McKee leaves tough guy persona on the ice

By Tom Schreier

Mike McKee - Lincoln Stars

Photo: Lincoln Stars defenseman and Detroit Red Wings prospect Mike McKee plays a hard-nosed brand of hockey, and is considered to be the toughest player in the USHL (courtesy of Kim Fogle)

Mike McKee is the USHL’s gentle giant.

On the ice he is an animal; he finishes his checks, clears players away from the net and gets into fights.

Off the ice he is a soft-spoken, conscientious person that speaks highly of his mother and is quick to credit people that have helped him behind the scenes.

At 6’4”, 230 pounds, McKee is an imposing figure on the ice.

“I had a great trainer growing up,” he said, crediting Mark Joslin, a high performance trainer he has worked with since he was 13 years old.

“[McKee] is a guy who’s got an immediate presence on the ice,” Red Wings scout David Kolb told RedWingsCentral.com. “He’s far and away the toughest kid in that league.”

It is his experience, however, that sets him apart from other players.

“He was pretty well traveled for an 18-year-old last year,” says Lincoln Stars head coach Chad Johnson, “a guy that has seen the inside of a lot of rinks already. He was out on the East Coast, went away from home at a young age, and just has that pro mentality.”

McKee was raised in Newmarket, ON, 45 minutes north of Toronto. Selected by the Ottawa 67’s in the sixth round (116th overall) of the 2009 OHL Priority Selection, he instead chose to attend Kent School in Connecticut for his sophomore and junior years of high school before joining the Stars.

“I just wanted to go to school, get an education,” he says when asked why he passed on the Canadian junior route, which would have rendered him ineligible to play NCAA hockey.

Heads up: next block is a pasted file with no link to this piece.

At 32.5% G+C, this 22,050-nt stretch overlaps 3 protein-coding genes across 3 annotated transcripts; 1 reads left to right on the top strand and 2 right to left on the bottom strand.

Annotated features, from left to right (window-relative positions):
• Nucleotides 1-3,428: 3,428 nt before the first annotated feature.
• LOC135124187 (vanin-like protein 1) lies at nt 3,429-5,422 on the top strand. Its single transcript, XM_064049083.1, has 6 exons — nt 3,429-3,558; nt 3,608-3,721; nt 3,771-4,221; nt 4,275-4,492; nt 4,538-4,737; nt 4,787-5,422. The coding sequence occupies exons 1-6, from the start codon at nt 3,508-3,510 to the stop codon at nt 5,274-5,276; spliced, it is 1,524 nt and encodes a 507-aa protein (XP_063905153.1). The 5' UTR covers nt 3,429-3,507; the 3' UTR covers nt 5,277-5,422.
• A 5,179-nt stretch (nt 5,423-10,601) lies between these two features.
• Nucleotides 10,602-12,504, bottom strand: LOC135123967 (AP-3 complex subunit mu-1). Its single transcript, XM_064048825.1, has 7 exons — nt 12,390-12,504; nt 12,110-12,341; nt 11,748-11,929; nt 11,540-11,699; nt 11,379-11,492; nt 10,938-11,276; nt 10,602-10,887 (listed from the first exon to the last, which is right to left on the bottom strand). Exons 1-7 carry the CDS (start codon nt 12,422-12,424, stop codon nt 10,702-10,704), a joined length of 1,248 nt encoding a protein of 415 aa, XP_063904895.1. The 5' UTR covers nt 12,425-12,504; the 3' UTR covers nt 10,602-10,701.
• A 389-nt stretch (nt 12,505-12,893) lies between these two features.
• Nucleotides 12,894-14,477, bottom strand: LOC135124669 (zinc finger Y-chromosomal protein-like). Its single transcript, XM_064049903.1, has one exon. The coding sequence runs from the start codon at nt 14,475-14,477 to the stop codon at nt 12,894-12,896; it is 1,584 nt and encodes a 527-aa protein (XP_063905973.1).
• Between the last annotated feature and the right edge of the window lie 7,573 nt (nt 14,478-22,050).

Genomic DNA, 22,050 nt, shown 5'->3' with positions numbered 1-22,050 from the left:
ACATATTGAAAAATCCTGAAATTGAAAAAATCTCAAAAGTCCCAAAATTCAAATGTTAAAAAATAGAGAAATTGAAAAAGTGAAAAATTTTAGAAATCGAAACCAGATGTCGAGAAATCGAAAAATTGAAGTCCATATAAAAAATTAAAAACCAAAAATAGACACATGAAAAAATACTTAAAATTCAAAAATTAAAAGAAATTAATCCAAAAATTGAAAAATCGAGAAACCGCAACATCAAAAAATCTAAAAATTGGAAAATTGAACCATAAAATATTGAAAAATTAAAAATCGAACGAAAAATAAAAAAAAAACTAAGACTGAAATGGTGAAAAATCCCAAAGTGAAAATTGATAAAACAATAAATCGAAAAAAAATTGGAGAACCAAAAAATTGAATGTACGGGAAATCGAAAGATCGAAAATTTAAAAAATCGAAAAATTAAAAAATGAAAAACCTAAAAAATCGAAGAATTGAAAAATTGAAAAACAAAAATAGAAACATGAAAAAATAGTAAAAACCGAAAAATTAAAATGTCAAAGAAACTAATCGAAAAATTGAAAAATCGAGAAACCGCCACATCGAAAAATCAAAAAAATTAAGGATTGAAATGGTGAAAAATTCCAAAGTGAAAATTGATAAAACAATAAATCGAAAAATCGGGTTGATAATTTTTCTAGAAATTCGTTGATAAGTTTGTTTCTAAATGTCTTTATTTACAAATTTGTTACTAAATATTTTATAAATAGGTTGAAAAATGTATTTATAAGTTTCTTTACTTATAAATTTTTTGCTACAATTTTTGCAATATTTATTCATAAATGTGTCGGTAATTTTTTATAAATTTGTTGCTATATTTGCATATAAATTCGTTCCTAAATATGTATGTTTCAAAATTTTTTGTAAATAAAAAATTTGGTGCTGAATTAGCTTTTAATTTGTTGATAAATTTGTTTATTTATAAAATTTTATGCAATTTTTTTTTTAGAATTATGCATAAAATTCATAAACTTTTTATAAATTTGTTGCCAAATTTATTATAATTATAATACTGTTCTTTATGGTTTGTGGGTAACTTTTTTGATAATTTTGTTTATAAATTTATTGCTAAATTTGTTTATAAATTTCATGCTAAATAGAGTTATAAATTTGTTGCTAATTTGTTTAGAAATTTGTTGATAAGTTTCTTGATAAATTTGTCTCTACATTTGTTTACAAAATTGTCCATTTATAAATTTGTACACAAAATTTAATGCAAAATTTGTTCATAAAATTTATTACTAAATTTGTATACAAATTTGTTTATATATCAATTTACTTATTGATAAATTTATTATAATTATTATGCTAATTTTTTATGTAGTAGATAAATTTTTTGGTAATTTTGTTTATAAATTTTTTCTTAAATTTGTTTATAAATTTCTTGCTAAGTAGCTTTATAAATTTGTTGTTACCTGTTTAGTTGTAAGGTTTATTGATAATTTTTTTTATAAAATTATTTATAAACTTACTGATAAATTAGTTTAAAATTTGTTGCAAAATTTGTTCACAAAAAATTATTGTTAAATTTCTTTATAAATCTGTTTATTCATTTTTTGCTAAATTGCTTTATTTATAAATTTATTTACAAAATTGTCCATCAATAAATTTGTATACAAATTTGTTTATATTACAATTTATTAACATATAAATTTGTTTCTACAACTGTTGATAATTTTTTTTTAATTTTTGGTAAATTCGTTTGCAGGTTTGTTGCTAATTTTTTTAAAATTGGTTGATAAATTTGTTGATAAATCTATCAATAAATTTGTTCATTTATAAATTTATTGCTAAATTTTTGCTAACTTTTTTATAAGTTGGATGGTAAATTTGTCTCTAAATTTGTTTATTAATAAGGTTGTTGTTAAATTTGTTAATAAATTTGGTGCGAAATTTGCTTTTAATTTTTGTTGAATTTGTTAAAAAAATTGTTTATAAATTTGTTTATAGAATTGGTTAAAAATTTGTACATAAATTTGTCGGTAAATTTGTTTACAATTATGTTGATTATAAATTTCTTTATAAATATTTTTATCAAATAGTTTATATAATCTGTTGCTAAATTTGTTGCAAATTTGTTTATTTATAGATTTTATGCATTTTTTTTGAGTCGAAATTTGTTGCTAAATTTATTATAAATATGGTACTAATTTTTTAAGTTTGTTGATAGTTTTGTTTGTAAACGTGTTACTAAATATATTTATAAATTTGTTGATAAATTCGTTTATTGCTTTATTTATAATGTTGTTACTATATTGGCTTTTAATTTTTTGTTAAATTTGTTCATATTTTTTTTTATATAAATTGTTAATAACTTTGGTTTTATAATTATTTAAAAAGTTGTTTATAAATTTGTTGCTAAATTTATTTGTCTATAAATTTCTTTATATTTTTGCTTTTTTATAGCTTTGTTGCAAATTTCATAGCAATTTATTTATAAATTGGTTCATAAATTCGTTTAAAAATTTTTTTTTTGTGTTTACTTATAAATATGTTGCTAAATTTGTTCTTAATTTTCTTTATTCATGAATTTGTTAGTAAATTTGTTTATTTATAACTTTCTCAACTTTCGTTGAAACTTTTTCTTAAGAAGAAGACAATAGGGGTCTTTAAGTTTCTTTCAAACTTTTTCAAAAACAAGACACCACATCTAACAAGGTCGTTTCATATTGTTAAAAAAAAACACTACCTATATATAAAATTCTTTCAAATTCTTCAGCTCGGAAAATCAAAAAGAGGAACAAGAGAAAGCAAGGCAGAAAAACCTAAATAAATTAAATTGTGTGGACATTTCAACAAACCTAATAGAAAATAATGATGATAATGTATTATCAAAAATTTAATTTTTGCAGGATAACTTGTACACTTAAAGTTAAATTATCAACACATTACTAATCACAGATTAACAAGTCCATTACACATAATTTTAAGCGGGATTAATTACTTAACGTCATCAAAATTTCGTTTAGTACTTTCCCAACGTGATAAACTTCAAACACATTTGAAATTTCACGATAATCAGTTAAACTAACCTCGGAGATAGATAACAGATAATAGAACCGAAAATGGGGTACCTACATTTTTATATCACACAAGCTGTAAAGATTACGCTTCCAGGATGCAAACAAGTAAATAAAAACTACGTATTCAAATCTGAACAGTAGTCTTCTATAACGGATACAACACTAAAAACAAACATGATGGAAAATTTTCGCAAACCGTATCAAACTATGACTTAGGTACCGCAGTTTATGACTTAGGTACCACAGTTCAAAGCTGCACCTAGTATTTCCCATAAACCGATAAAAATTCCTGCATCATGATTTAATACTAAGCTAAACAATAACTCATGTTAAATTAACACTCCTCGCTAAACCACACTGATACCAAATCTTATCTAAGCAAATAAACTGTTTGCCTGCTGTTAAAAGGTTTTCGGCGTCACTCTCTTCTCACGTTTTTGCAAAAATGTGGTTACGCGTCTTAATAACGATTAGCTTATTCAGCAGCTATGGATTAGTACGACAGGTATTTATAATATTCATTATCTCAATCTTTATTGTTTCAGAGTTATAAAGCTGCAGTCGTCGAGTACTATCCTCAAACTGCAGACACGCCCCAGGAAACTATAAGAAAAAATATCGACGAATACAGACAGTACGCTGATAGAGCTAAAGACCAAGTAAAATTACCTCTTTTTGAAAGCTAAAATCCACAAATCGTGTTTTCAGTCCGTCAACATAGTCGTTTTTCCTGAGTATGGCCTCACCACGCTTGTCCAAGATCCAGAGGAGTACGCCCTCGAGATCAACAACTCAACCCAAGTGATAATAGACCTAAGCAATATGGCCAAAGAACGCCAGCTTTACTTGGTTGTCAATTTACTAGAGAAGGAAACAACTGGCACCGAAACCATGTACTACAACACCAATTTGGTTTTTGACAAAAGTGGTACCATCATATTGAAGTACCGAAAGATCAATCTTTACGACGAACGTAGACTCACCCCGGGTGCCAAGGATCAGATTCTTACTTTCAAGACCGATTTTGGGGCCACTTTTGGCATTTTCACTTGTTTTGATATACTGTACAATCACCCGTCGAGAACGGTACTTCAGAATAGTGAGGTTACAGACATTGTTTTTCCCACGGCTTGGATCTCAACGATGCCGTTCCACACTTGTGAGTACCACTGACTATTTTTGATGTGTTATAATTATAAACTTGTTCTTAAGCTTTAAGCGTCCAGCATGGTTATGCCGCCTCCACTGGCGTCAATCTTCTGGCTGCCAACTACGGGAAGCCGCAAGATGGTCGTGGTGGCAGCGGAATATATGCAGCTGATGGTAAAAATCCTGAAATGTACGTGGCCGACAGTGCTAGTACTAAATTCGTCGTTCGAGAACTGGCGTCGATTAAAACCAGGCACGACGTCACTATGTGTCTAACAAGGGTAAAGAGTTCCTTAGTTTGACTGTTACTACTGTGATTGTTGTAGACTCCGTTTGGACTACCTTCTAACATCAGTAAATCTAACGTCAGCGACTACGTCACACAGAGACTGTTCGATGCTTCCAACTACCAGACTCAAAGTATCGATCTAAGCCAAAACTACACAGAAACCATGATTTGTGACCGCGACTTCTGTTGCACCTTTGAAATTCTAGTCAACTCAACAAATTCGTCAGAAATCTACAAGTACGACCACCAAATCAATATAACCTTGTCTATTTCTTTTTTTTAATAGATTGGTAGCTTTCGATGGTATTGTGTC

“It’s important for me and my family.”

While Johnson lauds his defenseman’s ability to handle the rigors of being away from home and playing a tough schedule that is 60 games long and will bring him to various locations across the Midwest, he would like his blueliner to be a little more cerebral on the ice.

“He’s got to be that complete defensemen,” says Johnson of McKee, who led the USHL in penalty minutes last season. “He’s a physical presence out there, but you can’t be that one-dimensional physical presence. He’s got to be that guy that makes it easier for his d-partner, a guy that doesn’t turn his problem into someone else’s by just throwing pucks [away]—making good tape-to-tape passes and yet being that physical presence as well.”

“I can move the puck well,” says McKee, confident that he will improve upon that aspect of the game this year. He adds that he would like to move a little quicker on the ice. “I would say quicker feet, trying to get a little quicker from the starting and stopping position.”

“He’s got a good mind for the game,” says Johnson, “and he has a heart and a passion for it as well.”

McKee’s passion was tested on Draft Day in 2011. He attended the event, which was held in St. Paul, MN, with his mother and saw round after round go by without hearing his name called.

“It was kinda tough sitting through the whole thing,” he admits, “so this year we didn’t really hype it up too much and just thought whatever happens, happens.”

McKee didn’t watch the 2012 NHL Draft and was surprised when he heard that the Detroit Red Wings had selected him in the fifth round.

“I was actually in the grocery store with my sister,” he says, smiling, “it was pretty emotional for the whole family. It was awesome.”

His smile is large, exposing the molars on either side of his mouth.

Fittingly, he is missing a tooth.

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